Cosmopolitan editor Helen Gurley Brown, ‘who created modern woman’, dies aged 90
Before there was Sex and the City there was Sex and the Single Girl. And before there was Carrie Bradshaw there was Helen Gurley Brown.
Carrie, the fun-loving and fashionable sex columnist of the HBO series, was fictional. But such was the influence of Brown, the long-serving Cosmopolitan editor and author of Sex and the Single Girl who has died aged 90, that her admirers reached into pop culture, as well as recent American history, to describe her importance.
“Carrie and her friends couldn’t have lived the lives they did without Helen,” said Bonnie Fuller, the editor who succeeded Brown at Cosmopolitan in 1997. “She was the first woman to say you could have it all – and by that she meant a career and a man and a hot sex life. She was a visionary. She created the modern woman.”
Current Cosmopolitan editor Kate White said Brown’s motto was on a pillow in her office, reading: “Good girls go to heaven. Bad girls go everywhere.”
New York mayor Michael Bloomberg called her “a pioneer who reshaped not only the entire media industry, but the nation’s culture”.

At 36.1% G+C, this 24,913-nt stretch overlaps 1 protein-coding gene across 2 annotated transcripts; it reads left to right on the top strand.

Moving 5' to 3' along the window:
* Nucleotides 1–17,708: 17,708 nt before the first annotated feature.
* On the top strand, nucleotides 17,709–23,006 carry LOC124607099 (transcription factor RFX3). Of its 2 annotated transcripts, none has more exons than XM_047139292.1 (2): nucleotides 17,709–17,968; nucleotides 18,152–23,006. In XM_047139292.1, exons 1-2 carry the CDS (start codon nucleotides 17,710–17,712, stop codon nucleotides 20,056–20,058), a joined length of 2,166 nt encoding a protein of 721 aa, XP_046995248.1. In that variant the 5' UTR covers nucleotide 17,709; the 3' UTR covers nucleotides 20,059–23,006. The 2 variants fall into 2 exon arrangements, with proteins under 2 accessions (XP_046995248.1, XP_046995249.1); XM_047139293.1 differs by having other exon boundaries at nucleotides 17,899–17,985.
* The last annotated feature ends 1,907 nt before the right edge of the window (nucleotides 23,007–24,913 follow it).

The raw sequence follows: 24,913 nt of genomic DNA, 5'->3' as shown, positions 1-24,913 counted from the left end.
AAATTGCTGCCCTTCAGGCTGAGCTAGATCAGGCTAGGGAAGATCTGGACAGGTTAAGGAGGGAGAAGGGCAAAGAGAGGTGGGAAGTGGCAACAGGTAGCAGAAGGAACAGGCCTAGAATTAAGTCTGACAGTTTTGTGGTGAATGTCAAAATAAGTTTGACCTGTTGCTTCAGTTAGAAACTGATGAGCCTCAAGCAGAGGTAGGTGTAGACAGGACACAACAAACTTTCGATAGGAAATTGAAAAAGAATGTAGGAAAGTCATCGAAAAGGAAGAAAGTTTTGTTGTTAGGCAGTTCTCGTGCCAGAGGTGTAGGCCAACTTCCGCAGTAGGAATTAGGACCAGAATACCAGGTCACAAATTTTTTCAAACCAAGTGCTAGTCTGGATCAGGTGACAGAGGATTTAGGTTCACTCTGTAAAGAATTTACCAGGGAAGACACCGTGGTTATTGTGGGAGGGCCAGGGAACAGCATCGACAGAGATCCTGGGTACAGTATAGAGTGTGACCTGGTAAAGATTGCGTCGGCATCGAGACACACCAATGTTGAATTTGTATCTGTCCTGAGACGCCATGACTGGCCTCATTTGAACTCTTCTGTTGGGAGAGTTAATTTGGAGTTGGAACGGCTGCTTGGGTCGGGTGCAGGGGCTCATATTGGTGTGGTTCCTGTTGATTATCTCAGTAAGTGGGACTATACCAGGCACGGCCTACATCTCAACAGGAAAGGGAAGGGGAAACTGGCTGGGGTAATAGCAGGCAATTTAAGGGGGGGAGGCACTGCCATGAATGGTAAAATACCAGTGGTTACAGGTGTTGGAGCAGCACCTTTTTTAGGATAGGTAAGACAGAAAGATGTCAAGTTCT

He said: “She was a role model for the millions of women whose private thoughts, wonders and dreams she addressed so brilliantly in print.”
Although Brown featured big-haired women with deep cleavage on her covers, she herself was a tiny, almost frail-looking woman.
She spoke freely of her own multiple cosmetic surgery, including a nose job, facelifts and silicone injections.
After school, she went through a long series of secretarial jobs at places such as the Daily News in Los Angeles, and, in 1948, the Foote, Cone & Belding advertising agency. There, when finally given a shot at writing ad copy, she began winning prizes and was hired by Kenyon & Eckhardt, which made her the highest-paid woman in advertising on the west coast.
At 37, she married the twice-divorced David Brown, a former Cosmopolitan managing editor-turned-film producer, whose credits would include The Sting and Jaws. He encouraged her to write a book – Sex and the Single Girl.
A movie version of the book ensued and it has been translated into 16 languages and published in 28 countries.
Brown, who started at Cosmopolitan in 1965, said her aim was to tell a reader “how to get everything out of life – the money, recognition, success, men, prestige, authority, dignity – whatever she is looking at through the glass her nose is pressed against”.
Brown championed office sex. “I’ve never worked anywhere without being sexually involved with somebody in the office,” she told New York magazine in 1982. Asked whether that included the boss, she said: “Why discriminate against him?”
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